So that was what we started with.  It's a very passable Wheat Beer, pale with a nice foamy head, very little bitterness and hop flavor.  There was also none of the banana or clove tastes so prevalent in wheat beers.  Instead, I tasted malt and citrus.

Rehavya's Irish Red was dry and full-bodied, with lots of good bitterness but without the hops.  The Blond Ale and the American Pale Ale were both uncomplex beers; "made with love," I'm sure, but nothing special.

A short while after the home-brewers fair, I re-met Avi Riji from Kiryat Motzkin near Haifa.  He came with his wife and one of his daughters to visit Jerusalem, and I met him at the Machane Yehuda market.

Avi Riji with his wife Nela and daughter Rivka
at the Machane Yehuda market in Jerusalem.
Riji's label is Avir Beer, but he has no interest in selling his beers commercially.  "I brew my beer in my kitchen because I love doing it and to share it with my friends," says Riji.  He began brewing around four years ago and regularly shares his knowledge with home-brewers who are just getting started.

Riji currently makes seven beers:

Bavarian Wheat 
American Pale Ale
Black IPA
Single Hop IPA
Smoked Porter
American Pale Ale
Christmas Ale     

The Smoked Porter was excellent.  It was full and rich, sweet and malty like a porter should be.  The kicker was the smoky taste which comes from smoked malt.  I am not a big fan of smoked beers, but this was very well balanced with the smoky taste well understated.  It would go very well with grilled vegetables and mushrooms, strong cheeses, and even sweet deserts like apple pie and gingerbread.

Moshe Lifshitz with son Ze'ev,
looking on while his namesake
Zambish Beer is made.

At the Jerusalem Beer Festival this past summer, I met Riji for the first time and tasted the last of his Christmas Ale.  I thoroughly enjoyed it: a spicy and strong (12% ABV) holiday ale made with cinnamon, ginger, honey and nutmeg.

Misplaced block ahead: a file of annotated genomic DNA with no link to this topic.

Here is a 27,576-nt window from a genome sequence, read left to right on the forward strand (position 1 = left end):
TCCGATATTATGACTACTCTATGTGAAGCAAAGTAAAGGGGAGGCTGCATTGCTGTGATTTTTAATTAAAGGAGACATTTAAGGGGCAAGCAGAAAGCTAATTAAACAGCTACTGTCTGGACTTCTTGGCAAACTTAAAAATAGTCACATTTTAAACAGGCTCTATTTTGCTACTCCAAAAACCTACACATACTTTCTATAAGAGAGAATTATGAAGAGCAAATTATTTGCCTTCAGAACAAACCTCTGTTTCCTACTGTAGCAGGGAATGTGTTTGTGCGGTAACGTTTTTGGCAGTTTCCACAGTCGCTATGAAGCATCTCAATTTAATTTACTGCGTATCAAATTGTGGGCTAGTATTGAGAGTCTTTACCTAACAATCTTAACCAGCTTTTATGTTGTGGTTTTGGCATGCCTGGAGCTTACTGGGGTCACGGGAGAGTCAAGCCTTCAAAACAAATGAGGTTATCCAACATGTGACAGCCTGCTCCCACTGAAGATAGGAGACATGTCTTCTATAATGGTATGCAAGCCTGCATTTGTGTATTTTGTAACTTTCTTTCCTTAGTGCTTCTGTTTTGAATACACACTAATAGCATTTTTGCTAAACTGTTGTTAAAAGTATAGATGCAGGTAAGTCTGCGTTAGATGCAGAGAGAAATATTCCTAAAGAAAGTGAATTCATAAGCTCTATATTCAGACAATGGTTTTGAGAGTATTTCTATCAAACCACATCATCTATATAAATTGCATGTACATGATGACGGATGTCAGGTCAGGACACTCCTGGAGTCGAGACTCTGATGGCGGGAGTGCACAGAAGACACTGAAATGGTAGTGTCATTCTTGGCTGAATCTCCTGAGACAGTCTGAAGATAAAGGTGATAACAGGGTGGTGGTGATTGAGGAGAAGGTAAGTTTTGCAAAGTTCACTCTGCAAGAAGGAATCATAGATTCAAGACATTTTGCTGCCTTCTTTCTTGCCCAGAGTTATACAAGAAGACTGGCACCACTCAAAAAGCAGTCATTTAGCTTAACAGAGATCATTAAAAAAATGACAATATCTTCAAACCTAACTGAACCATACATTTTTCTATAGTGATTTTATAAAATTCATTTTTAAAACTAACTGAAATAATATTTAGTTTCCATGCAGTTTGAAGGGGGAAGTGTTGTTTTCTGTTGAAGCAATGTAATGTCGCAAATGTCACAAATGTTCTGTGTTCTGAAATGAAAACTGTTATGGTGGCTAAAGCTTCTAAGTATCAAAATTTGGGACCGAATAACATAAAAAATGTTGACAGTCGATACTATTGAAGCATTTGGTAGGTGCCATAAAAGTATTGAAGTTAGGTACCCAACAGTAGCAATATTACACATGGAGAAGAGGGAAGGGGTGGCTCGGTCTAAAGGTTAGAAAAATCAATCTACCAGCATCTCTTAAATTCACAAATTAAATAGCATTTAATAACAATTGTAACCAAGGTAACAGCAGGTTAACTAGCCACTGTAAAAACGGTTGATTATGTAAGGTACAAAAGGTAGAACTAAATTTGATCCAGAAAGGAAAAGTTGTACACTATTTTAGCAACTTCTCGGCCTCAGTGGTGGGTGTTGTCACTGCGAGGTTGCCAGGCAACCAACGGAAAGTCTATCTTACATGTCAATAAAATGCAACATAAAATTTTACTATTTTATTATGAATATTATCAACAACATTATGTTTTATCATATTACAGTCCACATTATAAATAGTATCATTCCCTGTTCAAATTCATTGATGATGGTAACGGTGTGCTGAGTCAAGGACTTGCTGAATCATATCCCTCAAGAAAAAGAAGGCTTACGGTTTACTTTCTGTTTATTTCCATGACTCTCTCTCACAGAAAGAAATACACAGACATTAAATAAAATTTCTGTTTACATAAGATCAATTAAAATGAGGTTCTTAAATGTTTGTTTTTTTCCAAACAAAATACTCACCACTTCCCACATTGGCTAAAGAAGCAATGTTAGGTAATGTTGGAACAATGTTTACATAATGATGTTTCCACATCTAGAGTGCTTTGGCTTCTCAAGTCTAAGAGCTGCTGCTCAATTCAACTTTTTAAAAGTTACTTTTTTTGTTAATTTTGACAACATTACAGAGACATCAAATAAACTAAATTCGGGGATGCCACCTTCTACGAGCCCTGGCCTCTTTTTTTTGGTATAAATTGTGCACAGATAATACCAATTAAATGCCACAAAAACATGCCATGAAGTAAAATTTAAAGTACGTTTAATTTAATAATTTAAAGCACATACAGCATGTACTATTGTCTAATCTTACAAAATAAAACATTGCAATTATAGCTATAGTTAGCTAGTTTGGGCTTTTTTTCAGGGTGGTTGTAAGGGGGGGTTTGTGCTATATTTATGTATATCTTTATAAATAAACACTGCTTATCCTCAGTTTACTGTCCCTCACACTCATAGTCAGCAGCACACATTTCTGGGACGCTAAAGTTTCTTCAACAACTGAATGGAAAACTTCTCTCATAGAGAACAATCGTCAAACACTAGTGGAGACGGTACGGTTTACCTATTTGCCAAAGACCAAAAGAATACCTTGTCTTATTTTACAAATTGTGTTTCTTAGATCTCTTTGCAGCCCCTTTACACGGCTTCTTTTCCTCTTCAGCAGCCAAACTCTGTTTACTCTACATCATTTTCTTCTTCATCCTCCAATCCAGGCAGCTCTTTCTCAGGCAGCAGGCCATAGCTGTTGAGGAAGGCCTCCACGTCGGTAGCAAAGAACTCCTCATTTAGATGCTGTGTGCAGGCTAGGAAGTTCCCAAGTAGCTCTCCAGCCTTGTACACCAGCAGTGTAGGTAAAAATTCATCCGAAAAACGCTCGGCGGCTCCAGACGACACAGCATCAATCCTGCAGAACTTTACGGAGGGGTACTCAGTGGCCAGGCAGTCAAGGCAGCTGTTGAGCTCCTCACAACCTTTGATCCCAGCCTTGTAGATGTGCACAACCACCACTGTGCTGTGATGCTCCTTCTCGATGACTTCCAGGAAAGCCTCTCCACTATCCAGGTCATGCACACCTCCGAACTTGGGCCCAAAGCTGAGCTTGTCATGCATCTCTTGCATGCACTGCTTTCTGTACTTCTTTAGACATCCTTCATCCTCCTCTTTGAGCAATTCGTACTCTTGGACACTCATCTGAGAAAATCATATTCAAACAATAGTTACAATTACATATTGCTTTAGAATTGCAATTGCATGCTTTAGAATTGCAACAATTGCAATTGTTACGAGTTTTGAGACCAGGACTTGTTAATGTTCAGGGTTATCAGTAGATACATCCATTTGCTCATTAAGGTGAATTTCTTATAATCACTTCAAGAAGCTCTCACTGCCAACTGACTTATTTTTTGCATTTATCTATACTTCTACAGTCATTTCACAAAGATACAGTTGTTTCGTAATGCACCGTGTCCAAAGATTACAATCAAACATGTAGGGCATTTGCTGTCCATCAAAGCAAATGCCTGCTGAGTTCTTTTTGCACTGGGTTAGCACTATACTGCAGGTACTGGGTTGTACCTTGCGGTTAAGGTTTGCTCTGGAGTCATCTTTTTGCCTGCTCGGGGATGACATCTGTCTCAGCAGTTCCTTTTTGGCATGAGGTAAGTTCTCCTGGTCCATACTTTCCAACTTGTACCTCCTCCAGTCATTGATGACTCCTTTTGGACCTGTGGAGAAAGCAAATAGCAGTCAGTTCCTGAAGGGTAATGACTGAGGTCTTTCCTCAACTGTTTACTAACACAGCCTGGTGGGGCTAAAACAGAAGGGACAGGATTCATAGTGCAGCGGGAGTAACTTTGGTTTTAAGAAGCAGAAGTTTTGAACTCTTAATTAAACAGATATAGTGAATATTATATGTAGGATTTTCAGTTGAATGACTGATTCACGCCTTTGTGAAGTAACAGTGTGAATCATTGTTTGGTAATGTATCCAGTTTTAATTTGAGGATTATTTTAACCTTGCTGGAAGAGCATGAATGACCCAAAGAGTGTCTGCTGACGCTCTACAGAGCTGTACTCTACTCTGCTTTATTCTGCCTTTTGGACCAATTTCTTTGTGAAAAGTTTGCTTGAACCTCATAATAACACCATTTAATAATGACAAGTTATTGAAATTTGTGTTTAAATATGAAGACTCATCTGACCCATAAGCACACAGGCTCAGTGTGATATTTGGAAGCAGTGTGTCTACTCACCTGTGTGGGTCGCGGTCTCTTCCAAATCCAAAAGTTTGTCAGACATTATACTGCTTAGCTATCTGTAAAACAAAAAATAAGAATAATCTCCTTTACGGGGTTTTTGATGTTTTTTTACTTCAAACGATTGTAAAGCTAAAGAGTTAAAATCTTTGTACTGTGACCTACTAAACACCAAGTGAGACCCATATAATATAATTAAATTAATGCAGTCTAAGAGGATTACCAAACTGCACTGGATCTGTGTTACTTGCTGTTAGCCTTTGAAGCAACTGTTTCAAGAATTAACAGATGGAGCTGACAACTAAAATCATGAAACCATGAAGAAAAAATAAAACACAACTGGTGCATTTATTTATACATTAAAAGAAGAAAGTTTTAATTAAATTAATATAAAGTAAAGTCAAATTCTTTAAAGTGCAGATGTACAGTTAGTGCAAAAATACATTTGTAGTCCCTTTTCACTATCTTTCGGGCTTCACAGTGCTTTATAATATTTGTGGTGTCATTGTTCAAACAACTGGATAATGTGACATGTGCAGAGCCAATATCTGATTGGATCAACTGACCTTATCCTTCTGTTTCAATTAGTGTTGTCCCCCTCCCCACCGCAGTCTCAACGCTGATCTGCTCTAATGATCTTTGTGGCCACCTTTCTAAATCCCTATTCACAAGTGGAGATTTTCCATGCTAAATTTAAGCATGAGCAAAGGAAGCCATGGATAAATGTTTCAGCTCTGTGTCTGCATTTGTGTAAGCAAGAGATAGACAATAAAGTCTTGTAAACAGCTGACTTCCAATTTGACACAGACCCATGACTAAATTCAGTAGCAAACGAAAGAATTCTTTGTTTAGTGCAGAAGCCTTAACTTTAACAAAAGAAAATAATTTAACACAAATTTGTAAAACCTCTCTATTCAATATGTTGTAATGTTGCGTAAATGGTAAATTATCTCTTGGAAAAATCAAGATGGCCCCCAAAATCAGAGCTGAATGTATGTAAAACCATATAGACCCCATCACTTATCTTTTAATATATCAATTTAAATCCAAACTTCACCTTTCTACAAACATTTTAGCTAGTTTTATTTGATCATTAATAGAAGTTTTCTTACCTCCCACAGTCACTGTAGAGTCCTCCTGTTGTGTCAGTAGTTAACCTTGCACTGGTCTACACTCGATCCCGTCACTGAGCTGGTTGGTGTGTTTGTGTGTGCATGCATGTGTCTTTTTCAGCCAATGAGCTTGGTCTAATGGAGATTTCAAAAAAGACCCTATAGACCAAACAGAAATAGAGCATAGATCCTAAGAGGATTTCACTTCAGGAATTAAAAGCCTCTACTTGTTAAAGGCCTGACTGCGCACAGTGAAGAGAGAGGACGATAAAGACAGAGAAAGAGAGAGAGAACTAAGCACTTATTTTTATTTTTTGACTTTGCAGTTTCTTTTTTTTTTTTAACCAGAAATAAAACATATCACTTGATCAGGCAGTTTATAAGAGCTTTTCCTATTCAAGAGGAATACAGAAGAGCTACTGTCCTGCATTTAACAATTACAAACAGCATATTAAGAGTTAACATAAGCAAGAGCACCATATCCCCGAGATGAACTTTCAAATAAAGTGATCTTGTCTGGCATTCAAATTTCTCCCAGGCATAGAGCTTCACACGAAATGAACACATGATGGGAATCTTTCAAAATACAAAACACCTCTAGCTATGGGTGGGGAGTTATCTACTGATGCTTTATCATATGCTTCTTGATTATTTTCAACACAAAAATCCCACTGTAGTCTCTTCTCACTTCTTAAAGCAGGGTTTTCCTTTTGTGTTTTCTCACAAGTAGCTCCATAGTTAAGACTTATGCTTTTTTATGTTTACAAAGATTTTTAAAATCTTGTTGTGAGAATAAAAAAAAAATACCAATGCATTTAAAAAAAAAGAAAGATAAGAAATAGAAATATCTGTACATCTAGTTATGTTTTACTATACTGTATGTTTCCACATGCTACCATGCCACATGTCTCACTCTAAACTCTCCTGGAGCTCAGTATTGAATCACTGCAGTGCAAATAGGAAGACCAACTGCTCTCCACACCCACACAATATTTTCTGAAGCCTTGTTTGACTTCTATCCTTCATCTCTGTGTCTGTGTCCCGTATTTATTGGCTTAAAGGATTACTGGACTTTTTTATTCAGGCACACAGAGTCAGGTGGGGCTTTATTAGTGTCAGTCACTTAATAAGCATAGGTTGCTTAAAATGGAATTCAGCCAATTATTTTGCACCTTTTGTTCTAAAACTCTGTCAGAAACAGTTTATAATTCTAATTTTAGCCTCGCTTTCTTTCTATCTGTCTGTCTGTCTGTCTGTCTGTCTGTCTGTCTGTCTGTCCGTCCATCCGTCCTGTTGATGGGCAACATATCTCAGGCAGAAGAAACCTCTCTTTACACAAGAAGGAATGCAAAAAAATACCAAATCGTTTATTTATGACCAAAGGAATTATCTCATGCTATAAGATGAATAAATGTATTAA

It's the kind of innovative beer that home-brewers can take chances on, hoping that some of them will come out right.

Riji has this year's batch of Christmas Ale under fermentation now -- and it should be ready for the holiday season.  I want some on my table.

And while we're on the subject of holiday ales, another 50 bottles or so are fermenting at my neighbor's Moshe Lifshitz.  He's been home-brewing for about three years, and from time to time I have the honor of helping him bottle and cap his beer.  His label name is Zambish, the nickname of his two-year-old son Ze'ev.

Lifshitz's latest batch is a rich and dark, double malted brew, which is now taking a late autumn snooze to be ready for drinking at Hanukka time.  We tasted it just before bottling and it had the sweet promise of becoming an excellent holiday ale, though without any added spices.
The Zambish label.

Lifshitz learned his brewing skills at a course from Beer & Beyond which was given in Jerusalem.  He purchases his equipment and ingredients from Denny Neilson of The Winemaker.  (The name is a little misleading: Denny also teaches home-brewing and makes excellent beer himself.)  Lifshitz has already brewed India pale ale, wheat beer, porter and stout.

Like most home-brewers in this country, he thoroughly enjoys making his own beer, while reaping the benefits of drinking higher-quality than store-bought beer, for a fraction of the cost.  May our home-brewers multiply and prosper!